Thursday, November 06, 2008

Montessori Mathematics: The Complete Bead Material - Part 1

When those who are not much familiar with the Montessori Method hear it referred to they often have interesting preconceived idea of what it entails. Some thoughts that I've heard are as follows:

--"Oh, the schools where they have no tests and they play with educational toys all day!"
--"You mean those really expensive private schools?"
--"Montessori schools are where the smart kids go."
--"Don't they mix up grades there?"
--"Children from those schools don't adjust well to 'regular' schooling!"
--"The teachers just leave the children to learn on their own."

If you are really knowledgeable about Montessori, then you can see how most of these statements have a grain of truth enhanced by a dose of ignorance. My usual response to the above includes such explanations as:

--"No, they don't have traditional type tests in Montessori schools, at least not in the early years, but the children are constantly being evaluated on what they have learned. And all of the educational materials used are graded as to difficulty, so there is a natural progression as the child learns to master each level."
--"Yes, many Montessori schools are very expensive, but in some places the Montessori schools have been adopted into the public school system. And if you cannot afford to send your child to an actual school, they can still have a Montessori education if you put your mind to it!"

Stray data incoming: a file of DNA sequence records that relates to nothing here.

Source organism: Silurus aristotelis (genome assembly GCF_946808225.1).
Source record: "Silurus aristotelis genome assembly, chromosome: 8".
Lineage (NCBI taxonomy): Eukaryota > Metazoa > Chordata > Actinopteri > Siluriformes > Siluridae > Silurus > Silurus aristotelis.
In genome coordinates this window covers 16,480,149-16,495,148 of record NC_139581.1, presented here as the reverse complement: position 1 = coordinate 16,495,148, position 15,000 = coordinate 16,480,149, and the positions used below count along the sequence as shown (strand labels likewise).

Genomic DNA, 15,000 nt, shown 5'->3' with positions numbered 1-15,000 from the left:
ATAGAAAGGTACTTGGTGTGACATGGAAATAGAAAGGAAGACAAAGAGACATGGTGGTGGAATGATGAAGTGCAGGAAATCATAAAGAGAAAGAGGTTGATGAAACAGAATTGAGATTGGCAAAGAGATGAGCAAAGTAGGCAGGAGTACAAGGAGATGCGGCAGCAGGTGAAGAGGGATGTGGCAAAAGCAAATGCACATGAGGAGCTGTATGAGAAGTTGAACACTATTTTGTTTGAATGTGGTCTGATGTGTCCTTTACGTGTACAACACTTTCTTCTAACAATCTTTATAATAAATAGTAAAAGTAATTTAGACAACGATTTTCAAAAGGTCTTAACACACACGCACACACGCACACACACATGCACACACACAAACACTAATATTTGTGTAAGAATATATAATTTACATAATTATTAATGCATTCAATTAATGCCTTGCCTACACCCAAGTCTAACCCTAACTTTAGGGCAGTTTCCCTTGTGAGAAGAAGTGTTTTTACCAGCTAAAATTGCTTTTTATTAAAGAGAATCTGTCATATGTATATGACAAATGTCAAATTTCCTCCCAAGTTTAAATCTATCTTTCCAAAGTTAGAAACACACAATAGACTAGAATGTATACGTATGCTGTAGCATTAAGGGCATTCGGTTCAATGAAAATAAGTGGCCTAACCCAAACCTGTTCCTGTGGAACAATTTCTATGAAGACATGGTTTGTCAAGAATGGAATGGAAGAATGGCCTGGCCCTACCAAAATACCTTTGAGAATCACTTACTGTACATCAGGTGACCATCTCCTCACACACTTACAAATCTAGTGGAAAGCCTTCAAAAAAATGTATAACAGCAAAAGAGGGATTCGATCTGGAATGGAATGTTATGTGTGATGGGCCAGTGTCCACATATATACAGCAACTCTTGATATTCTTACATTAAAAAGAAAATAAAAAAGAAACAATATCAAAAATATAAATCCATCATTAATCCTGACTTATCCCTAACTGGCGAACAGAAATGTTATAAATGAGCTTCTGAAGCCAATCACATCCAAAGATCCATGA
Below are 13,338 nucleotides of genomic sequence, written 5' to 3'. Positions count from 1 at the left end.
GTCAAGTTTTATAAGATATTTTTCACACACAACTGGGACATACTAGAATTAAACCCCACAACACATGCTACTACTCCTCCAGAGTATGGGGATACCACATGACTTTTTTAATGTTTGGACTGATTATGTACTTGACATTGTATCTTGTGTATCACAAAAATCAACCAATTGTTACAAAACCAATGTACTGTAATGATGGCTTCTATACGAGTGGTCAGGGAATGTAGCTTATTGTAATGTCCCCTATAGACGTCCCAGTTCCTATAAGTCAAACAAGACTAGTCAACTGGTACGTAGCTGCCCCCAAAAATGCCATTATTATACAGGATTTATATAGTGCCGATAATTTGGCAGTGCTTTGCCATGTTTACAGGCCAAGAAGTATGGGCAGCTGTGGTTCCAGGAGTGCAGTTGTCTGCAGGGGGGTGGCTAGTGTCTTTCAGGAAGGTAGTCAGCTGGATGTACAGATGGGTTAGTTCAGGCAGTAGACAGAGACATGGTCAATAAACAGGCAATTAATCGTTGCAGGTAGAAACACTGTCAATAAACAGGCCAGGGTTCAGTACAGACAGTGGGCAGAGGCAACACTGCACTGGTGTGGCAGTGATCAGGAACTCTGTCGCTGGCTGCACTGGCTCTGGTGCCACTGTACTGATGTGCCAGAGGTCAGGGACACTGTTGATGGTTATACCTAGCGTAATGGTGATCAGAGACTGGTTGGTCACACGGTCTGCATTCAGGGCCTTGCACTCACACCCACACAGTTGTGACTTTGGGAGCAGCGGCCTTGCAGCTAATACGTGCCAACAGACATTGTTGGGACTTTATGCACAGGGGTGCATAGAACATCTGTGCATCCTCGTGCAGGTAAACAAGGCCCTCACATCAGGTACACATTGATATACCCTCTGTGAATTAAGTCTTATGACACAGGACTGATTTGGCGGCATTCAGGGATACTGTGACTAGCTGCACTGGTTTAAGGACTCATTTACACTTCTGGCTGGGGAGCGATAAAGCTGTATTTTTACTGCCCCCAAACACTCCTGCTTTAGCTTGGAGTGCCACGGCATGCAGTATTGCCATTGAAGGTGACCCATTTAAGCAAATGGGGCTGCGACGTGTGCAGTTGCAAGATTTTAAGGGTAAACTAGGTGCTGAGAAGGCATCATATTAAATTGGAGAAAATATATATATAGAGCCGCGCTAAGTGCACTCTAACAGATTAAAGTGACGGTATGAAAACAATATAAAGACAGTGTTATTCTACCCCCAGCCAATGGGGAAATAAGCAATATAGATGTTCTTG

--"Montessori schools are not only for children who are intellectually gifted. In fact the method began when Dr. Montessori was working in a mental institution with the severely disabled. A Montessori classroom is an excellent environment for learning for children of any age and of any intellectual ability. Whatever the level of intelligence, any child brought into such a place and taught accordingly will end up smarter, though, and at his/her own pace!"
--"In a Montessori school each classroom is composed of kids of various ages. The idea is that those who are more advanced can teach and help those who are just learning. It is a cooperative environment."
--"Children who learn through the Montessori method become used to active learning. This is the best way for children to learn because they learn best by doing, not by explanation and reading. It also engenders a love of learning so that as they grow they become independent learners, wanting to find out for themselves about subjects that interest them. Unfortunately, 'regular' schools don't often offer this to their students."
--"Teachers often work as facilitators, teaching a lesson, then re-teaching the lesson occasionally, each time becoming a little less involved in the 'teaching' as the child takes over. This continues until the child understands the lesson enough to 'teach' the teacher, or the other children!"

As for the materials themselves, if someone has heard of them or seen them the impression that they come away with is often, "that's a lot of beads!" The reason being that the Montessori method wants to start children off by learning things not in the abstract, but in the concrete. Teachers don't explain the difference between 1, 10, 100, and 1000; we show the difference! The way we do that is with beads - lots and lots of beads!